Political Brands in Social Media


Since the 2008 Presidential Election, my involvement in the politics has grown exponentially. Through the multiple volunteer positions I held and increased awareness of the political world, I saw how marketing influenced decisions and sometimes, the path for many elected officials. In today’s politics, the word politician is synonymous with ‘brand’. Stanley Hainsworth from Huffington Post puts it best when he says, “Everything you do, the way you look, speak, smell, taste, feel and touch are the ingredients of your brand creation [and it cohesively] creates the branded you or the branded corporation.”  Since the outburst of social media, people in the public eye have to take everything they do in public or private into consideration. In a politician’s case, let’s imagine a candidate publicly denounced a corporation for their wage policies, then the candidate should never be captured supporting the company. The result, especially if there is documented proof, can be catastrophic to a candidate winning an election. Their brand will no longer be seen as trustworthy or genuine. The shift to social media changed the way politicians communicated with voters, it altered the tone and content of political speech. Nevertheless, because of social media and its extended reach, many politicians rely on any publicity to inflate their brand. In this particular post, I want to highlight the challenges and risks politicians have personifying themselves on social media.

Our current President prefers releasing policies and statements via social media. It almost seems ancient thinking about the times my family and I would gather around the evening news to watch what politicians had to say. In the 2016 Presidential Election, any citizen over the age of 18 years of age had an opportunity to register to vote via text message. The more digitized our society becomes, the more intertwined we become with the political climate. Take President Donald Trump for example, he understands that the best way to dominate the online discussion is not to inform but to provoke. Today, many politicians ignore or misunderstand where the moral line is drawn. By now, many of you have probably heard about Anthony Weiner is some form or another. A promising young Democrat out of New York tweeted a salacious photo of himself on his Twitter account in error. Within 11 months, the congressman went on a denial tour and then soon after, an apology tour. The photo that started it all was removed within minutes, but on social media, everything lasts beyond a lifetime. Chris Schneider, Communications Director for NYS Senator Jack Martins, says, “You don’t have to convince the politicians that it’s important to be on social media today,” he added. “You have to convince them how to use it effectively.” As a fail-safe, many politicians have communications professionals who monitor various incoming and outgoing channels relating to the candidate. It minimizes the risks of possible career-damaging content.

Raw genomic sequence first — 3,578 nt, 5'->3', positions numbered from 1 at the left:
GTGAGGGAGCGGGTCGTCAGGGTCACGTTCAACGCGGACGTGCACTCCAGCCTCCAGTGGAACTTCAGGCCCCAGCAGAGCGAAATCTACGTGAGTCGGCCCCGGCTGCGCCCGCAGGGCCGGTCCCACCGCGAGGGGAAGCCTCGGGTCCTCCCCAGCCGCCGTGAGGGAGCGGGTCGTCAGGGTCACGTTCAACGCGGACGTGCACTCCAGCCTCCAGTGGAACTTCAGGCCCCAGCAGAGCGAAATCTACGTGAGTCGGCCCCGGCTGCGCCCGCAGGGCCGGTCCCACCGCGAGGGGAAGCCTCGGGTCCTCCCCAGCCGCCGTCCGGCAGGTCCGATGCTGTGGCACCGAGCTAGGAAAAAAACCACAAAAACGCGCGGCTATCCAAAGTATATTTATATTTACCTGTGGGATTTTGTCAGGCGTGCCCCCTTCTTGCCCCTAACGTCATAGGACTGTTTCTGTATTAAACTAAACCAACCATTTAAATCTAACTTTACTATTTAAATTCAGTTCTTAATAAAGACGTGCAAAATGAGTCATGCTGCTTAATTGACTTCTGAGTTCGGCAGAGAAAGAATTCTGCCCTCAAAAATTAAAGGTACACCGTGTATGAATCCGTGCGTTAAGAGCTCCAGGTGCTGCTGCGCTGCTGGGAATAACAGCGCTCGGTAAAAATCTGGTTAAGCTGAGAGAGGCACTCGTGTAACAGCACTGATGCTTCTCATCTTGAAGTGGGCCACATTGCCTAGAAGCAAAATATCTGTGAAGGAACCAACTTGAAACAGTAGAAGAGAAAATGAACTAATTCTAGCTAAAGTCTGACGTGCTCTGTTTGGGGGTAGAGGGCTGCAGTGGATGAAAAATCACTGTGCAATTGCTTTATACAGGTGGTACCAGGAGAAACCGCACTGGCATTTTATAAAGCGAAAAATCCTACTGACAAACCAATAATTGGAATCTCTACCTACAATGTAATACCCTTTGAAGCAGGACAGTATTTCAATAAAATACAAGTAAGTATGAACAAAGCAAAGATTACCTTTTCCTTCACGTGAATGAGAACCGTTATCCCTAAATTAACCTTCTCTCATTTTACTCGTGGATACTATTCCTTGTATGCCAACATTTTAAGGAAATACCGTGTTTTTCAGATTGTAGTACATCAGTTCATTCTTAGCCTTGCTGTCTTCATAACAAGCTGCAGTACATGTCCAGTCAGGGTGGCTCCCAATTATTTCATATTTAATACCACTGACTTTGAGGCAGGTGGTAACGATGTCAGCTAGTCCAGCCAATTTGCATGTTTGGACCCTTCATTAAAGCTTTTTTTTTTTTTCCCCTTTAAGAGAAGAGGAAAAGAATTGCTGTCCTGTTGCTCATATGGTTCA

Let’s not forget the challenges of free speech. Many citizens prefer politicians who are more open and speak honestly, but as soon as a politician says anything they risk being attacked on social media. According to the Pew Research Center, roughly one-in-five social media users have changed their minds about a political issue or a candidate for office, because of something they saw on social media. With roughly one-quarter of social media users following political figures, candidates and elected officials need to filter what they say and the tone it’s said in. Social media could be detrimental to some but to other politicians these platforms are a gift. Former President Barack Obama had many successes using social platforms to support and promote his brand. Without it, I am not sure if he would have made the impact he did during his terms. When used correctly, social media is the best outlet for a politician’s brand.

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